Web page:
Thursday, November 24, 2005

Died too early

I find it never pays to read the obituaries page. Really, if you think about it, the obits page very rarely delivers good news (but there are exections).

But today is not one of those rare exceptions. I see today that Chris Whitley died at age 45 of lung cancer.

And this is a great pity. His debut album is certainly one of the best albums of the 1990s, but it got almost no attention in the public.

The music is wild, spooky, breathtaking and completely absorbing. It is at once intimate and huge. It's like driving across Utah on a bright, hot, sunlit day. It's hypnotic.

Of course, his later stuff was a little, well, offputting to put it politely. But the guy kept trying new things and wasn't afraid to put off his audience. He wasn't afraid to offend people. It probably cost him the public acclaim he deserved, but it marked him as a real rock hero, true to its spirit until the last.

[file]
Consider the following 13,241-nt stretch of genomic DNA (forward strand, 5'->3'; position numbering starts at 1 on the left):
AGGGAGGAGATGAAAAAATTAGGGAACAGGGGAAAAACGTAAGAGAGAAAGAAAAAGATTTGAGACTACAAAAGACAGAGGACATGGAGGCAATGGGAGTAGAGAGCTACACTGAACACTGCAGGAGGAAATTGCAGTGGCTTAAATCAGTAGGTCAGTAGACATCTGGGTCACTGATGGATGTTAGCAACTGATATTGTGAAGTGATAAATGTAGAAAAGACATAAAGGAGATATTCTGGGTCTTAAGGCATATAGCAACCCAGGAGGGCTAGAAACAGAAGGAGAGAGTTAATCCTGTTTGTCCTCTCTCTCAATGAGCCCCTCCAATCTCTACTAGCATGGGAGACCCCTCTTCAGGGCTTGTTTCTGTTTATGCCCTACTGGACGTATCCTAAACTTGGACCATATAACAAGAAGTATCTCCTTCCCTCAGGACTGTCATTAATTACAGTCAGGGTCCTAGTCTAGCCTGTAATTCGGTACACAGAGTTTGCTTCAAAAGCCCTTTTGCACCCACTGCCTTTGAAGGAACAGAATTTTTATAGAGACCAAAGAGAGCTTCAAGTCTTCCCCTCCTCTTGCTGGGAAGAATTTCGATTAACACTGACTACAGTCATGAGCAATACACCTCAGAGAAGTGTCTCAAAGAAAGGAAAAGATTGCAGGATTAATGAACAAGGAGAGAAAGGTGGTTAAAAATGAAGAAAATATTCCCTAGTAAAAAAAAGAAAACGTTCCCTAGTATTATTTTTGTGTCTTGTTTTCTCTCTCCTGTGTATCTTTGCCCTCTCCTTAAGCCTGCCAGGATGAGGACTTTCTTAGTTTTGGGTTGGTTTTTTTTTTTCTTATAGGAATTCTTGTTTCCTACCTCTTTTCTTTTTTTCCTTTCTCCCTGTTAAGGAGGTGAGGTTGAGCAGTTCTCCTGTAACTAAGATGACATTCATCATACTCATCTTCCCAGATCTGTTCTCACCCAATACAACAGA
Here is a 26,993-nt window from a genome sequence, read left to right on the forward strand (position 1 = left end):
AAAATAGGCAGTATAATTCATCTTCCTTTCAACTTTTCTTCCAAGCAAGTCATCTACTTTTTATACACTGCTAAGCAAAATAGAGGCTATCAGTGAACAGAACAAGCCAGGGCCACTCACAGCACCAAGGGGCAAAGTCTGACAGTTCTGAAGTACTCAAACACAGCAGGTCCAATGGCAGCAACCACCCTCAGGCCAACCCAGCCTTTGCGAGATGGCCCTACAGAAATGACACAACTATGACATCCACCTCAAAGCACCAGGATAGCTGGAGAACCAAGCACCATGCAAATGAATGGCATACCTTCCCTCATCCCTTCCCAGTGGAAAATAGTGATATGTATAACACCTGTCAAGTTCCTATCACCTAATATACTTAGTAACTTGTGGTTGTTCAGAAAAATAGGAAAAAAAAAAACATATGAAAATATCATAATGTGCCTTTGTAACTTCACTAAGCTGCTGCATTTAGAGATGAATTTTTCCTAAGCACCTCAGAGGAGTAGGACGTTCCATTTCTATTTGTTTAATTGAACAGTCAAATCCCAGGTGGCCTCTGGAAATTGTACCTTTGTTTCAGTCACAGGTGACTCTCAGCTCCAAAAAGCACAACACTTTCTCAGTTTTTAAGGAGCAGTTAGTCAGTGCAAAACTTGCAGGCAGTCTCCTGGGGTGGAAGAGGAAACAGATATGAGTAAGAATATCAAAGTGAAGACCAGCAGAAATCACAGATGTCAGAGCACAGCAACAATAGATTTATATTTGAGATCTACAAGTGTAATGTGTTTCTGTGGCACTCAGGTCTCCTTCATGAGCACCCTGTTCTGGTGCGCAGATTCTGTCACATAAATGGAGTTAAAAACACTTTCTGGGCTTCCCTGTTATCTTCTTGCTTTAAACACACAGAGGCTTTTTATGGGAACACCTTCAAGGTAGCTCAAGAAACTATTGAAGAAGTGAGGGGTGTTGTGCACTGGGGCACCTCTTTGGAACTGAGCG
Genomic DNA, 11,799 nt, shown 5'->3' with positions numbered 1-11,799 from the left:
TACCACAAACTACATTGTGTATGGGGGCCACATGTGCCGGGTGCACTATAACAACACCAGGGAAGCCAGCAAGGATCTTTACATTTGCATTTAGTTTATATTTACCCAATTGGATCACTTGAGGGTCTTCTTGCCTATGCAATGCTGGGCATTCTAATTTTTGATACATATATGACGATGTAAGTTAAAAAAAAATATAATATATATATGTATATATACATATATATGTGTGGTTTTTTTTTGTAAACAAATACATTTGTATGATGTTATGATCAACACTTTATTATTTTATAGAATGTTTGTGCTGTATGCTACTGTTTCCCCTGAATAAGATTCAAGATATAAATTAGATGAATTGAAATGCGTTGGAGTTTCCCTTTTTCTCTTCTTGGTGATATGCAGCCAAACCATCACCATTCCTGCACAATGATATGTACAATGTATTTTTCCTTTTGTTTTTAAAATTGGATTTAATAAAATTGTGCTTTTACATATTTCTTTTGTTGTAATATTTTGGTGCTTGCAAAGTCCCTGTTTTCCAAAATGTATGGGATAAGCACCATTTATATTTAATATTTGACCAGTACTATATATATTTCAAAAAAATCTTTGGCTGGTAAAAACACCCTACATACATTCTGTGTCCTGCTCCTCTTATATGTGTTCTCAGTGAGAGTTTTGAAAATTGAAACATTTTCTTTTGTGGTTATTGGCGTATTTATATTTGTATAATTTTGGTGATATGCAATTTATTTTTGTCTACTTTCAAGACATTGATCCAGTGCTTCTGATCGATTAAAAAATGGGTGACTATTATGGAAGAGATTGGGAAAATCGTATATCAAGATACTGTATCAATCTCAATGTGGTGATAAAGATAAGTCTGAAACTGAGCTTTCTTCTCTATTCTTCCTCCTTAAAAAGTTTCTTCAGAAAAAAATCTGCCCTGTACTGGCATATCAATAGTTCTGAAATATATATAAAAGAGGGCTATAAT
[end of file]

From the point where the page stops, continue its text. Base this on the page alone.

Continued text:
You won't regret picking up a copy of Living with the Law. Give it a listen and you will see why I am sorry I ever opened to the obits this morning.

About damned time

This from the US Weekly website yesterday (don't even ask why I was looking at this site):In this week's issue:

EXCLUSIVE: Jessica Simpson and Nick Lachey Announce Separation To Us Weekly 10pm EST

Now, officially speaking, I am terribly sad that my most-of-the-time employer People magazine didn't get the story first. For what it's worth, US claimed to have broken the news at 10 a.m., People at 11:30 a.m. Curse you, US Weekly.

But in real life, I must say: Thank God. Can we all stop talking about this now? Was there ever a story of romance and breakup that mattered less to anyone than this one? I suspect even Jessica's family is sick of this saga.

Am I wrong about this? Is there something about Jessica Simpson that I am missing, something that might make her matter?